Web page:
The data is in, and it’s all yours to keep track of and share.
The first time I used line pay to make a donation was while I was in high school. It was pretty cool because it was the first time I realized that a project like mine could make a real impact on people’s lives. I’m still friends with the people who created it and use it on a regular basis, but there are a couple of other people involved in line pay who are also pretty cool.
I’ve never used it before, but I see a lot of it online among the data that is collected for all the major project efforts that make up GitHub. Of course, the data is also being used by other projects, and I like to think that the idea of this project is to create a system for the entire global internet of data. Imagine if every company on the Internet was able to collect and share data about themselves and how they are doing.
That’s pretty cool. The data is shared among projects, and that’s useful for a lot of different reasons. For instance, you can see who is using your project on GitHub and what their activity is. Also, if a user is active on GitHub, he or she probably makes changes to the code that makes it useful to other people. It is all good, but imagine what it could do if you could use the data to encourage code review.
Now imagine if you had a tool like this. You could use this to push your projects to a repository and then, when you get an e-mail that says “Thanks for reviewing my project. The review was helpful,” you could have them review your code so it can be used for future projects.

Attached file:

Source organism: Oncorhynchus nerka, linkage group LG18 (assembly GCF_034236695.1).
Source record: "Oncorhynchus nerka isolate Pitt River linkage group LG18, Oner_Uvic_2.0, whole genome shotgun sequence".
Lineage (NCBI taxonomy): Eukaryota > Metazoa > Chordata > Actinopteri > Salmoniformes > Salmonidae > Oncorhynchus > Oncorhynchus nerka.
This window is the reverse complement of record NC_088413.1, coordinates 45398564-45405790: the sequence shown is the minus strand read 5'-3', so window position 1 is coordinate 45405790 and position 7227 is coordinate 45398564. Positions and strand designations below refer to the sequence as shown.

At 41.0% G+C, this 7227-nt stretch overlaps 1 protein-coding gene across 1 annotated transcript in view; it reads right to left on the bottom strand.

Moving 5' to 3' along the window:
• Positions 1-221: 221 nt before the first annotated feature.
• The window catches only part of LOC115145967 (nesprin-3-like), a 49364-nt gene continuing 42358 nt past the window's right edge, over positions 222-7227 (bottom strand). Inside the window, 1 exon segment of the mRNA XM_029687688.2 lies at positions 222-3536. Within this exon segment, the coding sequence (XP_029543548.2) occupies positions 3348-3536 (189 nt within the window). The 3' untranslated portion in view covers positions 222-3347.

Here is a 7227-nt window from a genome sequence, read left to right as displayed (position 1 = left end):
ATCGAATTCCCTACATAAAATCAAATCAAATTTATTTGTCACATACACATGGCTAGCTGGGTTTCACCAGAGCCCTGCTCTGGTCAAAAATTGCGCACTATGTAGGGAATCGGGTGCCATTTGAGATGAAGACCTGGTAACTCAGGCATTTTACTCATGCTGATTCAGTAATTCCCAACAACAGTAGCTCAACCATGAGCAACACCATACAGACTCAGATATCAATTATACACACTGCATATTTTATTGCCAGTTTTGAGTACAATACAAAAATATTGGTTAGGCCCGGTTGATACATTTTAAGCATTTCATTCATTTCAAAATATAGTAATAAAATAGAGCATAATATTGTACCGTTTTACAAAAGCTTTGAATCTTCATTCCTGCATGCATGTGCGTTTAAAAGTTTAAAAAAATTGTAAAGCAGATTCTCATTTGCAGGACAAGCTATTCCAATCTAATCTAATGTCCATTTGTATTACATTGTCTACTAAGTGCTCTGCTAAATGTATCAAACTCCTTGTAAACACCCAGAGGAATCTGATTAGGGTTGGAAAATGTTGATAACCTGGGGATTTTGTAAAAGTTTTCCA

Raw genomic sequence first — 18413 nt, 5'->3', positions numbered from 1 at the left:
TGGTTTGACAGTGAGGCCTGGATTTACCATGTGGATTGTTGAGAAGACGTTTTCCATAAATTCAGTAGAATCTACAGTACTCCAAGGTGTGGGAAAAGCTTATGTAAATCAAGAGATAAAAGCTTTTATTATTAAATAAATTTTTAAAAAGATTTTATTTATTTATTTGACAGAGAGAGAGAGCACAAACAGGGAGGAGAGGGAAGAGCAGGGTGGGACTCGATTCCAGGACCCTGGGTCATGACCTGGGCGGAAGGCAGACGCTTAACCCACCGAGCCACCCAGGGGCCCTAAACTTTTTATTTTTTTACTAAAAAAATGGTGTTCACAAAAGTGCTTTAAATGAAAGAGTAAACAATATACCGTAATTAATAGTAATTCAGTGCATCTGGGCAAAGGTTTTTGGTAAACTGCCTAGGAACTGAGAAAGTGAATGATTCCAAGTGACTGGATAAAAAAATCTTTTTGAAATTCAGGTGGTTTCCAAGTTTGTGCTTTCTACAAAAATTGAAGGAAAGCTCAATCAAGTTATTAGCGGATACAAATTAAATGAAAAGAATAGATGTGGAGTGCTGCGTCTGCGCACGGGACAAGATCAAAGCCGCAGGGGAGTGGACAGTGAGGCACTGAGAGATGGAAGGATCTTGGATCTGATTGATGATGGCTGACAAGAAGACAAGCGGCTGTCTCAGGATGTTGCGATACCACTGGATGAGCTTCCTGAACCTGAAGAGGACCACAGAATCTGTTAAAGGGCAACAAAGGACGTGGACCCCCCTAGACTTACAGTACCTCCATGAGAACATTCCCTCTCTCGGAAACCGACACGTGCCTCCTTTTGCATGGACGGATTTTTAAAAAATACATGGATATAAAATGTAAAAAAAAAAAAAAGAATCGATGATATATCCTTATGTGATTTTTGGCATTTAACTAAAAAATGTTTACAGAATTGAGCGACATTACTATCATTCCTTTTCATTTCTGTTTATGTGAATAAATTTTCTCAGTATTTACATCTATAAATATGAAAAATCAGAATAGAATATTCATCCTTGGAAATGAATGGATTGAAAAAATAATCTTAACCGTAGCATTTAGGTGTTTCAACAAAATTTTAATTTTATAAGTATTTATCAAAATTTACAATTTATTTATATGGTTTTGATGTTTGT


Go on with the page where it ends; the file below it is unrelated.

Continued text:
For example, on top of the e-mail you could send a link to your user’s page. This would say, “Hey, you’re a big fan of my project. I’ll be sure to encourage you to review it.” For someone who has a lot of code to review, especially if they don’t use it often, this would be a huge help.
The idea here is to get around having the code in your repository on github and push that code to github.
The only problem with that is it would require you to have your code there as well. There’s a way that Github handles this problem, but it’s not something you have to deal with yourself. Instead, you can use a tool called Github API to do it for you. Instead of having your code on github, you can just email it to github and have them pull it down if you like.
The most important part to me here is the part that says “if you like.” How do you like? I don’t know, maybe you prefer not having it. Theres a few different ways you can get around this: You can use your github username to create a new repository, you can use github to create a new repository and then push code to that, etc.
The most annoying thing about this is the fact that github even has a page that explains how to do this. I don’t know why they have to keep confusing people. I can’t just use my github username for the creation of a new repo and then push code into it. I’m not sure how to do it. This is probably the most annoying thing, but it’s the least of my problems.